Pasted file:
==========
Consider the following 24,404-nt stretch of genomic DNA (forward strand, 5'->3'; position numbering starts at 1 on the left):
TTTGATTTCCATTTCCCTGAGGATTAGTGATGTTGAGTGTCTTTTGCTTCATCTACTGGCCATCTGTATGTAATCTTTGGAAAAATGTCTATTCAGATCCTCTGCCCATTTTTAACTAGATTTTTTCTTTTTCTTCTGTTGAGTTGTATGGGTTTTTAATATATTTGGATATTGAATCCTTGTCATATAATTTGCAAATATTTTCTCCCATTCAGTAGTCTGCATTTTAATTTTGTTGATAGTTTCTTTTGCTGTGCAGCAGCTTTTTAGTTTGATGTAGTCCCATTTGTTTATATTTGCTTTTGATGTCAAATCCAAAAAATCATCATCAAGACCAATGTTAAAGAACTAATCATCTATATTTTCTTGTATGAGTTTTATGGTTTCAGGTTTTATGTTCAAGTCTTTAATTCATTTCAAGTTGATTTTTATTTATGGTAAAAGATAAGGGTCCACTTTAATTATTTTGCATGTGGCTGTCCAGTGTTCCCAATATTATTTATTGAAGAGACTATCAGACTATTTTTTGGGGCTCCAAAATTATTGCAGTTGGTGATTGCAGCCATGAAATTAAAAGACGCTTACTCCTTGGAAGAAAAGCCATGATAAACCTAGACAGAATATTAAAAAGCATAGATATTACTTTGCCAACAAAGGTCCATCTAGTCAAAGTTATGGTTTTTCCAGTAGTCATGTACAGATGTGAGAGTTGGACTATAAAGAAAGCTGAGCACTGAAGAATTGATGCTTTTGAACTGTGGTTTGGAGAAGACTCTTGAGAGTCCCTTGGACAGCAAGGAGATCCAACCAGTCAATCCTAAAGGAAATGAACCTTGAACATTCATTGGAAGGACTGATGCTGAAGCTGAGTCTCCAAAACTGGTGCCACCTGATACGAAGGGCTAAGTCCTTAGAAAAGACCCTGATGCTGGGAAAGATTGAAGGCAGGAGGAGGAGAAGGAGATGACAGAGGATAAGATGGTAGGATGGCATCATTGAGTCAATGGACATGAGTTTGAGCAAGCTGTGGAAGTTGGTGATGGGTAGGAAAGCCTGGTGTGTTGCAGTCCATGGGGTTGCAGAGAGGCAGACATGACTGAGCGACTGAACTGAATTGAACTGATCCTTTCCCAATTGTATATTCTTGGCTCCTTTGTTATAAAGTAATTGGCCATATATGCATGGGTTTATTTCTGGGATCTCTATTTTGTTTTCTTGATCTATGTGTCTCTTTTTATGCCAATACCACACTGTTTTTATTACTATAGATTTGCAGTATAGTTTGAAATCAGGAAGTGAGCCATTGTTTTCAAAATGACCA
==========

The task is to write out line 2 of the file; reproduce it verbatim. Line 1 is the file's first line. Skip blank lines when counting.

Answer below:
TTTGATTTCCATTTCCCTGAGGATTAGTGATGTTGAGTGTCTTTTGCTTCATCTACTGGCCATCTGTATGTAATCTTTGGAAAAATGTCTATTCAGATCCTCTGCCCATTTTTAACTAGATTTTTTCTTTTTCTTCTGTTGAGTTGTATGGGTTTTTAATATATTTGGATATTGAATCCTTGTCATATAATTTGCAAATATTTTCTCCCATTCAGTAGTCTGCATTTTAATTTTGTTGATAGTTTCTTTTGCTGTGCAGCAGCTTTTTAGTTTGATGTAGTCCCATTTGTTTATATTTGCTTTTGATGTCAAATCCAAAAAATCATCATCAAGACCAATGTTAAAGAACTAATCATCTATATTTTCTTGTATGAGTTTTATGGTTTCAGGTTTTATGTTCAAGTCTTTAATTCATTTCAAGTTGATTTTTATTTATGGTAAAAGATAAGGGTCCACTTTAATTATTTTGCATGTGGCTGTCCAGTGTTCCCAATATTATTTATTGAAGAGACTATCAGACTATTTTTTGGGGCTCCAAAATTATTGCAGTTGGTGATTGCAGCCATGAAATTAAAAGACGCTTACTCCTTGGAAGAAAAGCCATGATAAACCTAGACAGAATATTAAAAAGCATAGATATTACTTTGCCAACAAAGGTCCATCTAGTCAAAGTTATGGTTTTTCCAGTAGTCATGTACAGATGTGAGAGTTGGACTATAAAGAAAGCTGAGCACTGAAGAATTGATGCTTTTGAACTGTGGTTTGGAGAAGACTCTTGAGAGTCCCTTGGACAGCAAGGAGATCCAACCAGTCAATCCTAAAGGAAATGAACCTTGAACATTCATTGGAAGGACTGATGCTGAAGCTGAGTCTCCAAAACTGGTGCCACCTGATACGAAGGGCTAAGTCCTTAGAAAAGACCCTGATGCTGGGAAAGATTGAAGGCAGGAGGAGGAGAAGGAGATGACAGAGGATAAGATGGTAGGATGGCATCATTGAGTCAATGGACATGAGTTTGAGCAAGCTGTGGAAGTTGGTGATGGGTAGGAAAGCCTGGTGTGTTGCAGTCCATGGGGTTGCAGAGAGGCAGACATGACTGAGCGACTGAACTGAATTGAACTGATCCTTTCCCAATTGTATATTCTTGGCTCCTTTGTTATAAAGTAATTGGCCATATATGCATGGGTTTATTTCTGGGATCTCTATTTTGTTTTCTTGATCTATGTGTCTCTTTTTATGCCAATACCACACTGTTTTTATTACTATAGATTTGCAGTATAGTTTGAAATCAGGAAGTGAGCCATTGTTTTCAAAATGACCA